It is a social media challenge that will upend the way we look at dementia and other brain-aging disorders that disproportionately affect women. Literally.
Thousands of supporters of Women’s Brain Health Initiative (WBHI) across Canada, the United States, and around the globe are doing headstands to support the cause and raise money for vital sex-based research and preventative health education.
The organization is launching the campaign on the first-ever Women’s Brain Health Day, December 2, which has just been officially proclaimed by the Government of Canada.
Participants in the Stand Ahead™ Challenge will post videos or pictures on social media in which they speak about the importance of standing up against research bias and standing ahead for women’s brain health. They do a headstand, then challenge two people to do the same within 48 hours and make a donation to WBHI. Their posts include the hashtag #StandAhead.
As part of the campaign, WBHI unveiled a powerful video in which public figures deliver passionate appeals to support the cause. Participants include Jeanne Becker, Pooja Handa, Cheryl Hickey, Sean Jones, Anne-Marie Mediwake, Dina Pugliese, Jennifer Valentyne, Paul Godfrey and Karman Wong. Watch the video here.
Not everyone can or should do a headstand, but you can designate a friend to do one on your behalf.
Here is some advice on how to do a supported headstand safely.
Here’s why the Stand Ahead™ Challenge matters:
- Almost 70% of people with Alzheimer’s are women;
- Women suffer from depression, stress, and anxiety twice as much as men;
- More woman die from stroke and more women are worse off after stroke.
Yet the vast majority of research into these disorders is focused on men.
WBHI is a national charity that strives to correct the imbalance. It funds cutting edge research that explore the differences between female and male brains. WBHI also creates innovative education programs, based on science, to teach us how we can best protect our brain health.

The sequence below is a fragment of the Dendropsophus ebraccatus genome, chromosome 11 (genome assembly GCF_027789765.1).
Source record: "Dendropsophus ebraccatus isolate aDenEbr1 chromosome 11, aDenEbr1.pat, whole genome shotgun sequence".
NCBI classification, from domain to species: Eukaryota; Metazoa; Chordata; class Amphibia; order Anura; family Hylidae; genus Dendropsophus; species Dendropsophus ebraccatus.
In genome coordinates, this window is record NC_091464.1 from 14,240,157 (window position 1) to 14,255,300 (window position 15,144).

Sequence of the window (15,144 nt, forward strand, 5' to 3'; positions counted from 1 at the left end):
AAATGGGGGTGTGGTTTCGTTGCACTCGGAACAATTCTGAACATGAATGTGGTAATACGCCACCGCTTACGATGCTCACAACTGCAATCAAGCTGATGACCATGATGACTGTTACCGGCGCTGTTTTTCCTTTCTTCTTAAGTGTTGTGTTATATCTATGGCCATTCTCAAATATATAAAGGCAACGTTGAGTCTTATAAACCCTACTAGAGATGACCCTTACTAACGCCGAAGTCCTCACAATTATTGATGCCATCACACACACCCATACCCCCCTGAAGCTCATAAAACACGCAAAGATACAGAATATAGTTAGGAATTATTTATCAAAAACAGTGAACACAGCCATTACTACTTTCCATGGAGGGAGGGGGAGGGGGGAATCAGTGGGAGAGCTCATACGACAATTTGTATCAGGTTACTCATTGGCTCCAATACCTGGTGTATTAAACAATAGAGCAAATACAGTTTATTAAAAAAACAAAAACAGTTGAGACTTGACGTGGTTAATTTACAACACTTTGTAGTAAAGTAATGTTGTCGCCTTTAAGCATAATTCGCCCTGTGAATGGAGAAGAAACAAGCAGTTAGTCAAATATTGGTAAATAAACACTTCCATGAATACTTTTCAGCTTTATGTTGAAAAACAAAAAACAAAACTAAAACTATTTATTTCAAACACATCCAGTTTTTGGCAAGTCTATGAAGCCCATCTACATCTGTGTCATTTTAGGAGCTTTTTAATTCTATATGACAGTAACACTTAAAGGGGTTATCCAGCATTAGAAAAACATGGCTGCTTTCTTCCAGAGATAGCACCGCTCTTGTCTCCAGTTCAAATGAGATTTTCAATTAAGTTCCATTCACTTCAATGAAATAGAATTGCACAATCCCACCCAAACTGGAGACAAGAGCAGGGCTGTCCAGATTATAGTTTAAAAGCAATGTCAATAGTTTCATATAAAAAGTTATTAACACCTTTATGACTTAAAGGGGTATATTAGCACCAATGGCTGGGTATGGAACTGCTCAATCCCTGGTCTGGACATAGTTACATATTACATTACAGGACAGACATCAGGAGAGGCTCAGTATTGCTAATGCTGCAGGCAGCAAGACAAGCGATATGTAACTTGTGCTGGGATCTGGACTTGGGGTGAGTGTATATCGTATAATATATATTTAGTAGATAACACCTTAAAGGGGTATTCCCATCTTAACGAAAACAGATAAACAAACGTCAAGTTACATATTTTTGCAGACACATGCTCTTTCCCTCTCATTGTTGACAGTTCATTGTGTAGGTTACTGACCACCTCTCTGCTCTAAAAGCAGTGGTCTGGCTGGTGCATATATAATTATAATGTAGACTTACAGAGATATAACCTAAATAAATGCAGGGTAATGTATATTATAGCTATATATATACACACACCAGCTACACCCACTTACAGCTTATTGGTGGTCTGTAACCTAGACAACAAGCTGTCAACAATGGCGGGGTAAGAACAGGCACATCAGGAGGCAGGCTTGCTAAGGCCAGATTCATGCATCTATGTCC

“We hope that the Stand Ahead Challenge will spark an important conversation about brain health and about how researchers need to explore the reasons why women suffer from dementia and other brain-aging disorders more than men,” said WBHI Founder and CEO Lynn Posluns.
Posluns said that WBHI is deeply grateful for the support of Brain Canada, which will be matching donations for women’s brain health research through its partnership with Health Canada, up to $250,000, effectively doubling the value of each contribution.
“To date, Brain Canada has invested more than $3.25 million in six research programs across Canada with a sex and/or gender component, and we are delighted to be committing matching funds for the Stand Ahead Challenge. This will enable us to expand our support of women’s brain health research, through a long-standing partnership with Women’s Brain Health Initiative. In addition to our focus on sex and gender, Brain Canada’s goal is to consider diversity in all its forms. Only then can research ultimately benefit all of society,” said Inez Jabalpurwala, President and CEO of Brain Canada Foundation.
Headstands are more than just a playground stunt for kids. In yoga this pose is known as sirsasana, the “king” of poses, an energizing inversion that strengthens the upper body and the core and is believed to improve circulation. The editors of Yoga Journal say the pose calms the brain and reduces stress.
For more information about the challenge and how to donate: http://standahead.org
Learn more about WBHI, its research programs and brain health: https://womensbrainhealth.org